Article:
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side; so that unless the retreat had been sought for with boats upon the lake, or disclosed by treachery, it might be a safe and secret residence to its garrison so long as they were supplied with provisions. Having satisfied his curiosity in these particulars, Waverley looked around for Evan Dhu and his attendant, who, he rightly judged, would be at no great distance, whatever might have become of Donald Bean Lean and his party, whose mode of life was, of course, liable to sudden migrations of abode. Accordingly, at the distance of about half a mile, he bebeld a Highlander (Evan apparently) angling in the lake, with another attending him, whom, from the weapon which he shouldered, he recognised for his friend with the battle-axe.
Much nearer to the mouth of the cave he heard the notes of a lively Gaelic song, guided by which, in a sunny recess, shaded by a glittering birch-tree, and carpeted with a bank of firm white sand, he found the damsel of the cavern, whose lay had already reached him, busy, to the best of her power, in arranging to advantage a morning repast of milk, eggs, barley-bread, fresh butter, and honey-comb. The poor girl had made a circuit of four miles that morning in search of the eggs, of the meal which baked her cakes, and of the other materials of the breakfast, being all delicacies which she had to beg or borrow from distant
cottagers. The followers of Donald Bean Lean used little food except the flesh of the animals which they drove away from the Lowlands; bread itself was a delicacy seldom thought of, because hard to be obtained, and all the domestic accommodations of milk, poultry, butter, etc., were out of the question in this Scy
. Yet it must not be omitted, that although Alice had occupied a part of the morning in providing those accommodations for hur guest which the cavern did not afford, she bad secured time also to arrange her own person in her best trim. Her finery was very simple. A short russet-coloured jacket, and a petticoat, of scanty longitude, was her whole dress; but these were clean, and neatly arranged. A piece of scarlet embroidered cloth, called the snood, confined her hair, which fell over it in a profusion of rich dark curls. The scarlet plaid, which formed part of her dress, was laid aside, that it might not impede her activity in attending the stranger.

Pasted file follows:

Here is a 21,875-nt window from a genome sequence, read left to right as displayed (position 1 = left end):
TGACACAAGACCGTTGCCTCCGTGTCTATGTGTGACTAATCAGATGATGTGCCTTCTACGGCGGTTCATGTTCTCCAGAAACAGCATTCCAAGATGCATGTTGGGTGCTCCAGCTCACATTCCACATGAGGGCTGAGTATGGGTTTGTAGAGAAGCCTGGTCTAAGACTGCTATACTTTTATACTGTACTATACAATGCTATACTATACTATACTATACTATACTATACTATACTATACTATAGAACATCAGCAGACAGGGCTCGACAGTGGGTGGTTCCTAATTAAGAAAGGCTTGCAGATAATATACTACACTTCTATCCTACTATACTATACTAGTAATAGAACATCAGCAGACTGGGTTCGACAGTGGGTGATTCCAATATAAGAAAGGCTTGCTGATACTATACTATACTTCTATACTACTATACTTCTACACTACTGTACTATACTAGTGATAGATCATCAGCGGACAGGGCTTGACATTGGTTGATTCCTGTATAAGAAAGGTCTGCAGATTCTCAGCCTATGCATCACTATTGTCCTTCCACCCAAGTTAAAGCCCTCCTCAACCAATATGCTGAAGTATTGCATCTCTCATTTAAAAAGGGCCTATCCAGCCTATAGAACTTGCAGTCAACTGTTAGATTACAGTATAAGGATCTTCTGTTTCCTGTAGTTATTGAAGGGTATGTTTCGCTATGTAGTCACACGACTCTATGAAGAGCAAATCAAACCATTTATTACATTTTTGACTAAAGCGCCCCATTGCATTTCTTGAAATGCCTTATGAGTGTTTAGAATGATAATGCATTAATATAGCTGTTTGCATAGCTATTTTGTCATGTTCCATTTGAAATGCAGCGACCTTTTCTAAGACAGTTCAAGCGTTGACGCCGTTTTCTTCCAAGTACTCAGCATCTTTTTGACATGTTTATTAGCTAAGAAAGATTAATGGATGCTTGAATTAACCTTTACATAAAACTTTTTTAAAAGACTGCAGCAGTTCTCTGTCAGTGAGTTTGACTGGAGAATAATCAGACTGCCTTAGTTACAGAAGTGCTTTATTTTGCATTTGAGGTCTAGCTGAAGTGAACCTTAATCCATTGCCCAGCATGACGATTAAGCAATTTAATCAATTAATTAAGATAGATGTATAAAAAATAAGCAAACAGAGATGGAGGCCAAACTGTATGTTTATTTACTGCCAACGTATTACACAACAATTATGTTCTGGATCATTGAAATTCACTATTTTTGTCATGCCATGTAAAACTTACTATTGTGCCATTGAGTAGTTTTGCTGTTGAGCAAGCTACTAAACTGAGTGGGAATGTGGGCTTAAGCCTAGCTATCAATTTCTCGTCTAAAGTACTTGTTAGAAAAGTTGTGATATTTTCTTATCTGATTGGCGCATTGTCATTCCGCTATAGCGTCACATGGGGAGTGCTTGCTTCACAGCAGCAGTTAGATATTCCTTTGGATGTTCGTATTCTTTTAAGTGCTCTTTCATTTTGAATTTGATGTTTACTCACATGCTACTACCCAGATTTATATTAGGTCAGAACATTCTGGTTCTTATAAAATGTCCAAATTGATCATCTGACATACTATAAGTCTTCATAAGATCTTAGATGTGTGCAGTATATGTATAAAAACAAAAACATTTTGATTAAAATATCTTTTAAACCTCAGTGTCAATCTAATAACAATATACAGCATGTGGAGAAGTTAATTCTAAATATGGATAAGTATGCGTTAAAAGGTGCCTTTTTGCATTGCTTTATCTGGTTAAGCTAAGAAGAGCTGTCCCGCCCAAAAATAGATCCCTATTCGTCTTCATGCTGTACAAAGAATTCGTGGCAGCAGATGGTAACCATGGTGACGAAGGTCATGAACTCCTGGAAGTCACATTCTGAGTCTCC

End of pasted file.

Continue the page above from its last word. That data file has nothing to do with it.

I should forget Alice's proudest ornament, were I to omit mentioning a pair of gold ear-rings, and a golden rosary, which her father (for she was the daughter of Donald Bean Lean) had brought from France, the plunder probably of some battle or storm.
Her form, though rather large for her years, was very well proportioned, and her demeanour had a natural and rustic grace, with nothing
of the sheepishness of an ordinary peasant. The smiles, displaying a row of teeth of exquisite whiteness, and the laughing eyes, with which, in dumb show, she gave Waverley that morning greeting which she wanted English words to express, might have been interpreted by a coxcomb, or perhaps a young soldier, who, without being such, was conscious of a handsome person, as meant to convey more than the courtesy of a hostess. Nor do I take it upon me to say that the little wild mountaineer would have welcomed any staid old gentleman advanced in life, the Baron of Bradwardine, for example, with the cheerful pains which she bestowed